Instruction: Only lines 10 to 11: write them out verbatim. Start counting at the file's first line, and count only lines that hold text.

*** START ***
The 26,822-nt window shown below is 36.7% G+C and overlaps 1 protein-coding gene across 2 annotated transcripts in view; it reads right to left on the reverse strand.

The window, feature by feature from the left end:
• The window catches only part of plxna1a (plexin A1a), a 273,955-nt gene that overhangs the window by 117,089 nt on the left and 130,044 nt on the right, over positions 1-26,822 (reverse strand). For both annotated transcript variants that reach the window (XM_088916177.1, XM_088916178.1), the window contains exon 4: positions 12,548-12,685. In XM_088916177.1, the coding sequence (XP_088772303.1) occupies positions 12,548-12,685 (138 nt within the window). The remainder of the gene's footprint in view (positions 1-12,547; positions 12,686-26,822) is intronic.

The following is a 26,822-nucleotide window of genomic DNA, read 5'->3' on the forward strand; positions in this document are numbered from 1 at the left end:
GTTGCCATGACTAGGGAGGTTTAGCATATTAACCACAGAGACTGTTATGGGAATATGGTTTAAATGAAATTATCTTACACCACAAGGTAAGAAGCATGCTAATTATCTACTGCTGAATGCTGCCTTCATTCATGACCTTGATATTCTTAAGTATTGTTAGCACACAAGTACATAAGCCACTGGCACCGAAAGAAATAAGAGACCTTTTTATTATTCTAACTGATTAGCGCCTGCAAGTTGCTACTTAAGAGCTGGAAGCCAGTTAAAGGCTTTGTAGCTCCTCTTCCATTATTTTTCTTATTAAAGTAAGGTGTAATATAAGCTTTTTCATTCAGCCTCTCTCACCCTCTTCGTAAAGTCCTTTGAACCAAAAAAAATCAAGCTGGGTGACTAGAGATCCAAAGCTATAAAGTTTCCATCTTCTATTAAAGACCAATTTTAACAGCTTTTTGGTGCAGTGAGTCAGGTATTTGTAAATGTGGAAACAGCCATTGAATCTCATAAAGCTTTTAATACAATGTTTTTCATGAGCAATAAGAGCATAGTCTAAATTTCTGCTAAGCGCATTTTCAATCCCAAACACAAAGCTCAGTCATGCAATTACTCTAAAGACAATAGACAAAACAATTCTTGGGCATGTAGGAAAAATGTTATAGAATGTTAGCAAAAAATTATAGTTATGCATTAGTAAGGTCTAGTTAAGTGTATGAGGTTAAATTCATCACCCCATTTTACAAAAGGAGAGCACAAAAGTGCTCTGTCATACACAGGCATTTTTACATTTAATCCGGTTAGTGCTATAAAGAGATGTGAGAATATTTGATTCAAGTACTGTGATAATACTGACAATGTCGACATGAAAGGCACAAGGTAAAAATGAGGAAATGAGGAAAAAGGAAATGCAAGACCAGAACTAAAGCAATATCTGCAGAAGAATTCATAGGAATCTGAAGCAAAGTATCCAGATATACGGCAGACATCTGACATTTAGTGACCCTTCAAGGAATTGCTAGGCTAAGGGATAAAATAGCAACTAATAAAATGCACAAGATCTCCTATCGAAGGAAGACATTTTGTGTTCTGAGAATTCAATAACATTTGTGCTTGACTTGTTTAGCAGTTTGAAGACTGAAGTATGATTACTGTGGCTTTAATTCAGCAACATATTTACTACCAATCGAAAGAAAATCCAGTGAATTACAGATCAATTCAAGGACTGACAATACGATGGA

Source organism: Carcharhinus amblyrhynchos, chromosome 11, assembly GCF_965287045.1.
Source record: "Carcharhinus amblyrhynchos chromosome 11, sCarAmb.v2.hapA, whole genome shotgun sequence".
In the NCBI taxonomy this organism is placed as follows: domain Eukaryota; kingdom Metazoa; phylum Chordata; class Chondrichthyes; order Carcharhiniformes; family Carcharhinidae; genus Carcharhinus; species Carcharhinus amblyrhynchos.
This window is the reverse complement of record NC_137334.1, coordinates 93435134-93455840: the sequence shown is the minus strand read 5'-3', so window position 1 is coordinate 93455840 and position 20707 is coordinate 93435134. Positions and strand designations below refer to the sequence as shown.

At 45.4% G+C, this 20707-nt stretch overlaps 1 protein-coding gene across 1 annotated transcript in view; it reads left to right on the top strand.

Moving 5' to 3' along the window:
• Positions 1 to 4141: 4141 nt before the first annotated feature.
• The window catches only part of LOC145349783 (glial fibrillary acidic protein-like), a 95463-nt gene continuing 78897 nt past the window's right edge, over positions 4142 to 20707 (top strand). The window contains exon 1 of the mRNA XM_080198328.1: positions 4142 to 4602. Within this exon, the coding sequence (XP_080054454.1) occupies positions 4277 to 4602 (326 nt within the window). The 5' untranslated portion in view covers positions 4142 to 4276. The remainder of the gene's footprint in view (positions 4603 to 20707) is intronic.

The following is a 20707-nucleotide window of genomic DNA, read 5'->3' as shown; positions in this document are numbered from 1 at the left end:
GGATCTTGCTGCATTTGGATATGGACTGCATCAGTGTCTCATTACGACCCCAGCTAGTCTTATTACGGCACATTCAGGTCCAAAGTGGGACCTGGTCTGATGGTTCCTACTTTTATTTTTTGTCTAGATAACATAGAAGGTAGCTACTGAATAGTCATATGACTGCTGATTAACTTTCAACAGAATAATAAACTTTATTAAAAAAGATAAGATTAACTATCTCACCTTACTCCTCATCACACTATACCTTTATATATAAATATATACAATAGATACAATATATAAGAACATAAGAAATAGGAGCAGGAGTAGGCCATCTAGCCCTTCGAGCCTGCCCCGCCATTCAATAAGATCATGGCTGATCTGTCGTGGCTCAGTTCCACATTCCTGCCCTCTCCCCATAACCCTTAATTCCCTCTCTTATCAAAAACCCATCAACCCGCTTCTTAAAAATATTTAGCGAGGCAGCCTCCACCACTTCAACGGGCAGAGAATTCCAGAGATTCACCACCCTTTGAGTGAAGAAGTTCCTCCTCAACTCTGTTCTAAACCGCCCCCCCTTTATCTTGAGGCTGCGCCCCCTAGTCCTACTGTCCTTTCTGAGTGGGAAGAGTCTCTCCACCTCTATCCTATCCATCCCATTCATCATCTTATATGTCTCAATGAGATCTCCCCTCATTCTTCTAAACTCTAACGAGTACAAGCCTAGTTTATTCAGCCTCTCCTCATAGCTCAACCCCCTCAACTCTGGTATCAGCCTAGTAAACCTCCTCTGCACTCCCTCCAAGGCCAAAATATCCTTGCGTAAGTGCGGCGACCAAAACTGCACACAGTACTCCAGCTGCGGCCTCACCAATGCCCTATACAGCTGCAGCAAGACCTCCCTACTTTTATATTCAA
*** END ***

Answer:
At 45.4% G+C, this 20707-nt stretch overlaps 1 protein-coding gene across 1 annotated transcript in view; it reads left to right on the top strand.

Moving 5' to 3' along the window: